Brad exudes a passion for having a “sense of place”, both as a proud urban Denverite and as a cattle rancher in rural Colorado. While most of Brad’s presentation isn’t about sustainable food, I think he sheds light on the necessity of bridging the gap between urban and rural places. Suburbia is an attempt to bridge that gap, by creating safe, quiet communities for people to raise their children “closer to nature” (i.e. lawns, gardens, and trees) while maintaining the convenience of a nearby urban area. Personally, I think the suburbia model is failing, both culturally and environmentally. I believe that to advance food sustainability for an increasingly-urban population, we need to focus on improving our urban spaces rather than on expanding them outwards. We should instill a ” sense of place” in the future generation by advocating for mixed-use development, giving cities a connection to their surrounding rural regions, and emphasizing the importance of the environment in food production.

Obviously suburbia won’t go away and it’s a stretch to imagine an urban existence that is truly connected to the environment. But I think more and more we’re seeing people in cities seeking that connection; there’s the “locavore” movement, the push for urban greenspace, urban community gardens and farms, etc. These aren’t the only answers to feeding cities sustainably, and cities will continue to rely heavily on the rural environment as the true backbone of our food system. This is why I believe that sustainable food is the perfect point at which to bridge the widening urban-rural divide. As a country, we can’t lose sight of our surrounding environment. Realizing that the food we eat is a product of our environment, no matter how rural or urban our own existence, might just bring us one step closer to a sustainable food future.

The Diet Question

I was eating dinner out last night with several friends and some of their other friends when I was asked a question I get pretty often: “If you don’t mind me asking, and I hope this isn’t too personal, why don’t you eat meat?” As much as I focus on food, agricultural sustainability, and environmentalism as some of my main interest-areas, I typically keep my dietary rationale to myself at the dinner table. There are several reasons for this:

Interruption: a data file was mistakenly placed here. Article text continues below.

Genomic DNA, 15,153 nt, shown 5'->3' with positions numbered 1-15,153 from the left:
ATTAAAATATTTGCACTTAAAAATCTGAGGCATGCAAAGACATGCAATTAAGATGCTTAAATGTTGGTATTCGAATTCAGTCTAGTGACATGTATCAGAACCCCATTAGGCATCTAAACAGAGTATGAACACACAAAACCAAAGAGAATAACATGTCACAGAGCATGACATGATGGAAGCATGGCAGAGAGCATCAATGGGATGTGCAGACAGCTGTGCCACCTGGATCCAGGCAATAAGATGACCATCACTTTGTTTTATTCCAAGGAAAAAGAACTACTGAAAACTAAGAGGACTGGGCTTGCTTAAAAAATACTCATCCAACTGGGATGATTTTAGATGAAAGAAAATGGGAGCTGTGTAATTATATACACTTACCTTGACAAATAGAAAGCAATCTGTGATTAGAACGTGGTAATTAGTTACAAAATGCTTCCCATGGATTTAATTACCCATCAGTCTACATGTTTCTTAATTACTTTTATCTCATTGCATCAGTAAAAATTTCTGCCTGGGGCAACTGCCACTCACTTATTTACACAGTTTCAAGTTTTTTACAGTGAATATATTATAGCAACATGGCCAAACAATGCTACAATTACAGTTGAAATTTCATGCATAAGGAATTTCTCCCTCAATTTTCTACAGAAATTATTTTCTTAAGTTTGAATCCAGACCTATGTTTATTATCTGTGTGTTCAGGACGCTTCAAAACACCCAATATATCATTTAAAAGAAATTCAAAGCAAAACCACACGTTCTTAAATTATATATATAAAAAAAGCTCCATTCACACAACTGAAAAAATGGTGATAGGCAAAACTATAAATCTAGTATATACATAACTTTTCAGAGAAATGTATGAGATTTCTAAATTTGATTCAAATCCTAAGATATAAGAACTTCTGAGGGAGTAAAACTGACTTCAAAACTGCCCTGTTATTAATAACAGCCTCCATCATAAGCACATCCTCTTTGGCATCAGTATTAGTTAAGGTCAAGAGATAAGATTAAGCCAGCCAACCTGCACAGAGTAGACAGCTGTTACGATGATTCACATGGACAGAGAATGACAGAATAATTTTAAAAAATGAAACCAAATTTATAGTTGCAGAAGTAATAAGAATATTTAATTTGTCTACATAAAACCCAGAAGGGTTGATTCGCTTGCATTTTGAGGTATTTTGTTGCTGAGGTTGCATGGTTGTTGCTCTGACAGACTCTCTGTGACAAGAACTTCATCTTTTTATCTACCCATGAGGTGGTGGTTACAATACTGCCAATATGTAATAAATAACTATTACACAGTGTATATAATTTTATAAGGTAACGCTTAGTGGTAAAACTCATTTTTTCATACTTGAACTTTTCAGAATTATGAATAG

1. I try to avoid coming across as judging others’ food choices when I in no way do that (I mostly just care about what food I’m putting in my own mouth).
  2. Diet is both a highly cultural and highly individual choice and can bring up quite personal subjects (i.e. environmental ethics, animal welfare, health issues, religious doctrine, etc.)–and can be uncomfortable to discuss for some while eating.
  3. Personally, I view my food choices as tiny votes that add up over time both for my own well-being and the well-being of the environment. I’m happy to share my votes as a jumping-off point for discussion but not as a vehicle to “convert” others.

I do, however, want people in general to become more comfortable discussing their dietary choices, the background behind their food, and the major challenges and solutions for sustainable agriculture. The dinner table is a potentially great place for this, and I hope to learn more about how to best start these sorts of conversations in the future.